I'll side with those that say that the desktop market is dying. Not that we DIY computer nerds were ever a majority - and a sizable minority will surely remain for many, many years - but I bet we'll start seeing some of the companies that dealt to our specialized demographic dying out or changing their focus sooner than later. Remember when Asus was known primarily as an awesome motherboard manufacturer, and not the brand behind the netbook revolution?


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 Post subject:
PostPosted: Mon Nov 16, 2009 9:16 pm 
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shleepy wrote:
Why would average non-technologically-oriented users want a media hub - let alone a self-built one where they micro-manage their components? HTPC's are currently - and probably forever will remain - a very niche market.

Looking through the forums, you would think everyone has or wants to own a media centre/HTPC and runs it 24/7. A lot of people have no need for one. Now or ever.

shleepy wrote:
I'll side with those that say that the desktop market is dying. Not that we DIY computer nerds were ever a majority - and a sizable minority will surely remain for many, many years - but I bet we'll start seeing some of the companies that dealt to our specialized demographic dying out or changing their focus sooner than later. Remember when Asus was known primarily as an awesome motherboard manufacturer, and not the brand behind the netbook revolution?

Specialists will die out for sure. Regarding the comment on ASUS as motherboard manufacturer being behind the netbook revolution, it think it was quite logical for it to do so, and for others to follow. Most mainstream PC brands are made by only a handful of OEMs anyway with a lot of the parts coming from Far Eastern manufacturers like ASUS, MSI, Foxconn, Samsung etc. That they shake up the PC industry was a clever move on their part and it helps to keep the Mum and Dad brands honest. I'm surprised that Gigabyte hasn't released their version of the netbook yet as they've been taking the fight up to ASUS (and often winning) for the past couple of years in the desktop field. Maybe they do and I just haven't seen or heard of it.


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 Post subject:
PostPosted: Fri Nov 20, 2009 11:41 am 
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All of the above. Notebooks are now 70% of the market in unit sales. Ther small, low power, inherently quiet PC's are being purchased an large numbers by corporations who are impressed by their low total cost of ownership. Power for hundreds of PC's and the associated air conditioning does add up.

The primary market for a high powered, traditional desktop is a workstation PC. These are used for photo editing, video editing/encoding, 3D modeling and other tasks involving massive number crunching. Its nice if these are quiet, but the typical user does not strive for ultra quiet.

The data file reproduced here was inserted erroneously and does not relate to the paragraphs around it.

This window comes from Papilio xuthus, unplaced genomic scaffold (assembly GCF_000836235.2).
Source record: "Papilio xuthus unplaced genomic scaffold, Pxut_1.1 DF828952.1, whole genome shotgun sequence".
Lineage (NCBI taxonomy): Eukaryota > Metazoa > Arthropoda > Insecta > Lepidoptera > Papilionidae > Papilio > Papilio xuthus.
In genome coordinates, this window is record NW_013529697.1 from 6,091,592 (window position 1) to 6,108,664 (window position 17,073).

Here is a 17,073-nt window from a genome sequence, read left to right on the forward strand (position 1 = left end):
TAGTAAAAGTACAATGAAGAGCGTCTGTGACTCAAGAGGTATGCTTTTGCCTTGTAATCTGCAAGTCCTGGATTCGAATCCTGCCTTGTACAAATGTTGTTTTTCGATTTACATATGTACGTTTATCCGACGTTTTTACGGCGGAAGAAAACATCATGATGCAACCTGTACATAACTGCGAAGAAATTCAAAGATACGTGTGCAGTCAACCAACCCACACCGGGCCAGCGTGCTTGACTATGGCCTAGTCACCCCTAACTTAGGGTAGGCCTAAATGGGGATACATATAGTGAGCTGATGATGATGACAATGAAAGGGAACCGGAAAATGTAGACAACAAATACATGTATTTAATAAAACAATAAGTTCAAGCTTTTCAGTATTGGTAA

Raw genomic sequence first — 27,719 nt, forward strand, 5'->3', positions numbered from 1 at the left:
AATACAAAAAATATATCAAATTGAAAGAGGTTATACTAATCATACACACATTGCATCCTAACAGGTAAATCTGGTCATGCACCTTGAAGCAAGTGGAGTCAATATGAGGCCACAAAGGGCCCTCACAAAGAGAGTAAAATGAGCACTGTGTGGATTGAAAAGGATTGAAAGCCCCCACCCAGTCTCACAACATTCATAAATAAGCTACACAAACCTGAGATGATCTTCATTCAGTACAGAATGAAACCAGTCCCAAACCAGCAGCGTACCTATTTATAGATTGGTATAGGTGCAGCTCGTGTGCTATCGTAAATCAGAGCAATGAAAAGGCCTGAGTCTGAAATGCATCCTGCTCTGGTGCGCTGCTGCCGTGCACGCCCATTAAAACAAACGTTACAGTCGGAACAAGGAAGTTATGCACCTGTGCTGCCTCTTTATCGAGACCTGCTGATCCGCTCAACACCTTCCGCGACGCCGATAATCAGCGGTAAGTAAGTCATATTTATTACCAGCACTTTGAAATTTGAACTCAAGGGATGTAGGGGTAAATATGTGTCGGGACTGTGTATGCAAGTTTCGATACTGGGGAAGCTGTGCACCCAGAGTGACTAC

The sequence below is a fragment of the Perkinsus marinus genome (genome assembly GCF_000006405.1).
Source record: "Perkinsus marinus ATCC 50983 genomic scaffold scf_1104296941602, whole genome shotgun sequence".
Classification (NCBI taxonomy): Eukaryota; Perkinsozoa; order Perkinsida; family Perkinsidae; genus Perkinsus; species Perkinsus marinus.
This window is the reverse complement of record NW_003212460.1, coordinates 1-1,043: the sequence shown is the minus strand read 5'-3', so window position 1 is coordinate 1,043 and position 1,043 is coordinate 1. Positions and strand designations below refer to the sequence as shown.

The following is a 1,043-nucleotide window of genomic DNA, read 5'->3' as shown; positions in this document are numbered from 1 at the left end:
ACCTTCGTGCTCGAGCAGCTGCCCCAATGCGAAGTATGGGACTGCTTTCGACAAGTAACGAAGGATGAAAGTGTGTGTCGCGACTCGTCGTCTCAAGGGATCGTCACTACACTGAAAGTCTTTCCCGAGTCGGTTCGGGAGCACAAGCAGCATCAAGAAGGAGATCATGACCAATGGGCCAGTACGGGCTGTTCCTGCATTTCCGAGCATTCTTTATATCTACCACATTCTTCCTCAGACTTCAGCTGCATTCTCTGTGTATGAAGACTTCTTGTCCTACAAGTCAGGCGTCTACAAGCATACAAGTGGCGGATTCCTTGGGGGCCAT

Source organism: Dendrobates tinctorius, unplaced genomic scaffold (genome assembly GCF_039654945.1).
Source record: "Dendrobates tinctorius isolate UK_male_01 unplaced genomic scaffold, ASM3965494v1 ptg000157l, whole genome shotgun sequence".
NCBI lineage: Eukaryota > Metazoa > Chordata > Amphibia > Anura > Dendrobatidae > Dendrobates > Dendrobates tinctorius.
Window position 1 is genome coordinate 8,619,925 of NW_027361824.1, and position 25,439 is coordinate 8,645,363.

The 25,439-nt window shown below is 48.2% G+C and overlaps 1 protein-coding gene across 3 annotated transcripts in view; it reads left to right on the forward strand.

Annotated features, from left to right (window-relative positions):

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 Post subject:
PostPosted: Thu Nov 26, 2009 6:33 am 
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When I first got into silencing it was very rare for a PC enthusiast to be interested in anything other than overclocking and using extreme cooling solutions to do so.

There weren't that many off-the-shelf products aimed at lowering noise levels out there and Zalman were just finding their feet (with Antec's Sonata just around the corner).

Having a truly quiet system in those days was genuinely unusual and other computer enthusiasts were always amazed when I let them (try to) hear my PC. These days aftermarket products and manufacturers now caring about energy saving and noise - largely because they've discovered there's a market there and have learned how to appeal to them - make it so easy, and that's no bad thing.

As long as budget allows, anyone can build a quiet PC these days. The need to come up with innovative little solutions to duct airflow or suspend drives is dying.

I might be making this up, but I'm sure I recall MikeC mentioning that he can even see the day when SPCR will no longer be necessary or will need to find a slightly different take on the niché.

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 Post subject:
PostPosted: Thu Nov 26, 2009 7:32 am 
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Computers are spreading through our homes, our DVD player is soon a computer. Our kitchen is going to be a computer. Everything is a computer.

I have notices many sound systems now comes with fans, or what about game systems, just look at consoles for example, it started with the Dreamcast that had heatpipes and 40 mm fan, now xbox360 is the victim of loud noice and huge energy consumption.

Who wants to buy a 55 inch plasma that uses 600 watt and has four 120mm fans?

Who wants a silent notebook that hits 90c during serious use?

Work has just begun.

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 Post subject:
PostPosted: Fri Nov 27, 2009 8:52 am 
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erkan wrote:
Computers are spreading through our homes, our DVD player is soon a computer. Our kitchen is going to be a computer. Everything is a computer.

Soon, human beings will be a (part) "computer". Externally, people already are in a way: they have phones, audio players and technology gadgets as part of their daily clothing. There will come a day when it will be possible to have them all implanted in a chip form inside the body, where one may even access the internet and outside world without wires or another form of gadget. It's not science fiction fantasy. I recall a radio documentary on BBC on the subject. Governments have been wanting to implant their citizens with ID chips for years and it looks like it will eventually happen, one way or another.

erkan wrote: